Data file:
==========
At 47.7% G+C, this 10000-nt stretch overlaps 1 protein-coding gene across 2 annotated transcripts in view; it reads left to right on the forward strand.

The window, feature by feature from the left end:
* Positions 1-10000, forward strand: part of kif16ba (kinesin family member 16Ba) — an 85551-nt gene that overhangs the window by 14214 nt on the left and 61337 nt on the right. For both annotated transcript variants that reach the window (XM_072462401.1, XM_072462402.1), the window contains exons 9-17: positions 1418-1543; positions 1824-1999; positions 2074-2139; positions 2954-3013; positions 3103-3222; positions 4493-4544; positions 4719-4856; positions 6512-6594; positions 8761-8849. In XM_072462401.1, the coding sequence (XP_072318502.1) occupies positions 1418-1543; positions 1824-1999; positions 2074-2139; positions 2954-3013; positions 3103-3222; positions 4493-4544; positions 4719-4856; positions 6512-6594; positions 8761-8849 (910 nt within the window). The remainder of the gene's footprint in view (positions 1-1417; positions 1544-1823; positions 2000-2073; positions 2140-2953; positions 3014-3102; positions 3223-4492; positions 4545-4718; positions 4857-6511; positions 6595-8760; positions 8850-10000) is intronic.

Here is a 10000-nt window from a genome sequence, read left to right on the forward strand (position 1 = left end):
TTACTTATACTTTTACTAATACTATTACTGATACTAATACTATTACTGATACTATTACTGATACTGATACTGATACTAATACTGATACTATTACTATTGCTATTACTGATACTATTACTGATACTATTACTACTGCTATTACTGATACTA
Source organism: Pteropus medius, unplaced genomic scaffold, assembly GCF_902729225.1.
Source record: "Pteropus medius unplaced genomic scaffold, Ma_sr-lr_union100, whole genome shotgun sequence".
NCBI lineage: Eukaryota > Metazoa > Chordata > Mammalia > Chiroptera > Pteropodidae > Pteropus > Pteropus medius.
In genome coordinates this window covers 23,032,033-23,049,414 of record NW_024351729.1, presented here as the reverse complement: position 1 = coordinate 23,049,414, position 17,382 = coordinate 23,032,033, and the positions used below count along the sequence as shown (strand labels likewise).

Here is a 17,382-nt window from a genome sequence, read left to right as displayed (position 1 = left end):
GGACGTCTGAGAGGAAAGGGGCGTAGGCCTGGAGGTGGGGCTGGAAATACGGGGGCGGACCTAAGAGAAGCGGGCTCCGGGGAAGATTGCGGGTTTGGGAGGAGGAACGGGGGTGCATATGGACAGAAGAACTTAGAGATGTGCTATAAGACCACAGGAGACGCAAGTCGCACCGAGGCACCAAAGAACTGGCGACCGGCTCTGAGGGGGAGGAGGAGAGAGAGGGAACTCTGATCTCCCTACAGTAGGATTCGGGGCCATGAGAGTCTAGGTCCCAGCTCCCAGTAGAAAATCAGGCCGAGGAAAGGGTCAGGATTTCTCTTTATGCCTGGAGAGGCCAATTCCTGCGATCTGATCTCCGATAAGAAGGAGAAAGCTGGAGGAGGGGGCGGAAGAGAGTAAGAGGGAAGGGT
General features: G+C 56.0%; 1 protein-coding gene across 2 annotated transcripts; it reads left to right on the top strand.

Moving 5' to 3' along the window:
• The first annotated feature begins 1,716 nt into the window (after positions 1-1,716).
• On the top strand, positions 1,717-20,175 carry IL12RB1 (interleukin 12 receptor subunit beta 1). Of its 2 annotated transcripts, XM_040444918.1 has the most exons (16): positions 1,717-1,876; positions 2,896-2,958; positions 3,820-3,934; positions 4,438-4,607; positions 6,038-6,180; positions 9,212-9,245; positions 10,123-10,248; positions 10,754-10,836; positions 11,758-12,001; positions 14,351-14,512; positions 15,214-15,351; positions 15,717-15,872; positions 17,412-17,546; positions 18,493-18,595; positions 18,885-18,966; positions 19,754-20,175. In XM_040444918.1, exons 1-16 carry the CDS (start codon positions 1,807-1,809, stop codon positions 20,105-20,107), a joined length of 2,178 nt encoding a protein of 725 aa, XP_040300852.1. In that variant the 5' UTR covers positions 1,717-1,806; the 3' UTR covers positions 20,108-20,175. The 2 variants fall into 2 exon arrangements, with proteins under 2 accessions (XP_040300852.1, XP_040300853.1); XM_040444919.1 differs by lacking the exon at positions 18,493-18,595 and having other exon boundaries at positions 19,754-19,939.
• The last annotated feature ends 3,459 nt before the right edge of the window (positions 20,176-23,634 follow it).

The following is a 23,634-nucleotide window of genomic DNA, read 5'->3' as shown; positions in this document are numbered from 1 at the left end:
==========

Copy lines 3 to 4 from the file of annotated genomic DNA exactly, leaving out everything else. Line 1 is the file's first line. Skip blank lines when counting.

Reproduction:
* Positions 1-10000, forward strand: part of kif16ba (kinesin family member 16Ba) — an 85551-nt gene that overhangs the window by 14214 nt on the left and 61337 nt on the right. For both annotated transcript variants that reach the window (XM_072462401.1, XM_072462402.1), the window contains exons 9-17: positions 1418-1543; positions 1824-1999; positions 2074-2139; positions 2954-3013; positions 3103-3222; positions 4493-4544; positions 4719-4856; positions 6512-6594; positions 8761-8849. In XM_072462401.1, the coding sequence (XP_072318502.1) occupies positions 1418-1543; positions 1824-1999; positions 2074-2139; positions 2954-3013; positions 3103-3222; positions 4493-4544; positions 4719-4856; positions 6512-6594; positions 8761-8849 (910 nt within the window). The remainder of the gene's footprint in view (positions 1-1417; positions 1544-1823; positions 2000-2073; positions 2140-2953; positions 3014-3102; positions 3223-4492; positions 4545-4718; positions 4857-6511; positions 6595-8760; positions 8850-10000) is intronic.

Here is a 10000-nt window from a genome sequence, read left to right on the forward strand (position 1 = left end):